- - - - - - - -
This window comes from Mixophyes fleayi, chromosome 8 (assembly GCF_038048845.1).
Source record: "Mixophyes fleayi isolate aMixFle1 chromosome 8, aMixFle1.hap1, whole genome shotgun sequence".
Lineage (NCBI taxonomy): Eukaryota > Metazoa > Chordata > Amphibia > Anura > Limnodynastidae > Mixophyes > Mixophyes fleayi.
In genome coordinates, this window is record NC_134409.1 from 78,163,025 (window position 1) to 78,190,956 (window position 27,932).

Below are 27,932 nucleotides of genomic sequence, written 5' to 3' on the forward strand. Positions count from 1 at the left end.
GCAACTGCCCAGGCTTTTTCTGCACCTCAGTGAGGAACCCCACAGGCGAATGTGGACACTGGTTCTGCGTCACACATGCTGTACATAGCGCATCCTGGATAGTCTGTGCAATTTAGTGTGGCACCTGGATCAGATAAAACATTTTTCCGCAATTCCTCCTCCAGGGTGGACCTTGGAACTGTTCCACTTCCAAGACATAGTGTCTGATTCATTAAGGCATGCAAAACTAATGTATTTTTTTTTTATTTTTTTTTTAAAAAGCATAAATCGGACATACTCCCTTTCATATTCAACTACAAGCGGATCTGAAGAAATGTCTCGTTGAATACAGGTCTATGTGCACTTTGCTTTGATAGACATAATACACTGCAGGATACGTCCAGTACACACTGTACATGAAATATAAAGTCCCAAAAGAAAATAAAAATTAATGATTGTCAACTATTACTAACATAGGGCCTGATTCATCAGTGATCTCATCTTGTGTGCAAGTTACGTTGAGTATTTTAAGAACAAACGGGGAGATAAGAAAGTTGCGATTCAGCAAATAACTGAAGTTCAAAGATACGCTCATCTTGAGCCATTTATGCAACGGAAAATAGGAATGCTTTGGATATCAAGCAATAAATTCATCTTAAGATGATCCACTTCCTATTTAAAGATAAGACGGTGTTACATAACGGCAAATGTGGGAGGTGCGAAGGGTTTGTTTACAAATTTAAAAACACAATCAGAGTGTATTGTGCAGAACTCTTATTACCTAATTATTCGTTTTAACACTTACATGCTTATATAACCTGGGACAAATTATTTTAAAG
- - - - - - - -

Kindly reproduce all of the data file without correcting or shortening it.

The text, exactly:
This window comes from Mixophyes fleayi, chromosome 8 (assembly GCF_038048845.1).
Source record: "Mixophyes fleayi isolate aMixFle1 chromosome 8, aMixFle1.hap1, whole genome shotgun sequence".
Lineage (NCBI taxonomy): Eukaryota > Metazoa > Chordata > Amphibia > Anura > Limnodynastidae > Mixophyes > Mixophyes fleayi.
In genome coordinates, this window is record NC_134409.1 from 78,163,025 (window position 1) to 78,190,956 (window position 27,932).

Below are 27,932 nucleotides of genomic sequence, written 5' to 3' on the forward strand. Positions count from 1 at the left end.
GCAACTGCCCAGGCTTTTTCTGCACCTCAGTGAGGAACCCCACAGGCGAATGTGGACACTGGTTCTGCGTCACACATGCTGTACATAGCGCATCCTGGATAGTCTGTGCAATTTAGTGTGGCACCTGGATCAGATAAAACATTTTTCCGCAATTCCTCCTCCAGGGTGGACCTTGGAACTGTTCCACTTCCAAGACATAGTGTCTGATTCATTAAGGCATGCAAAACTAATGTATTTTTTTTTTATTTTTTTTTTAAAAAGCATAAATCGGACATACTCCCTTTCATATTCAACTACAAGCGGATCTGAAGAAATGTCTCGTTGAATACAGGTCTATGTGCACTTTGCTTTGATAGACATAATACACTGCAGGATACGTCCAGTACACACTGTACATGAAATATAAAGTCCCAAAAGAAAATAAAAATTAATGATTGTCAACTATTACTAACATAGGGCCTGATTCATCAGTGATCTCATCTTGTGTGCAAGTTACGTTGAGTATTTTAAGAACAAACGGGGAGATAAGAAAGTTGCGATTCAGCAAATAACTGAAGTTCAAAGATACGCTCATCTTGAGCCATTTATGCAACGGAAAATAGGAATGCTTTGGATATCAAGCAATAAATTCATCTTAAGATGATCCACTTCCTATTTAAAGATAAGACGGTGTTACATAACGGCAAATGTGGGAGGTGCGAAGGGTTTGTTTACAAATTTAAAAACACAATCAGAGTGTATTGTGCAGAACTCTTATTACCTAATTATTCGTTTTAACACTTACATGCTTATATAACCTGGGACAAATTATTTTAAAG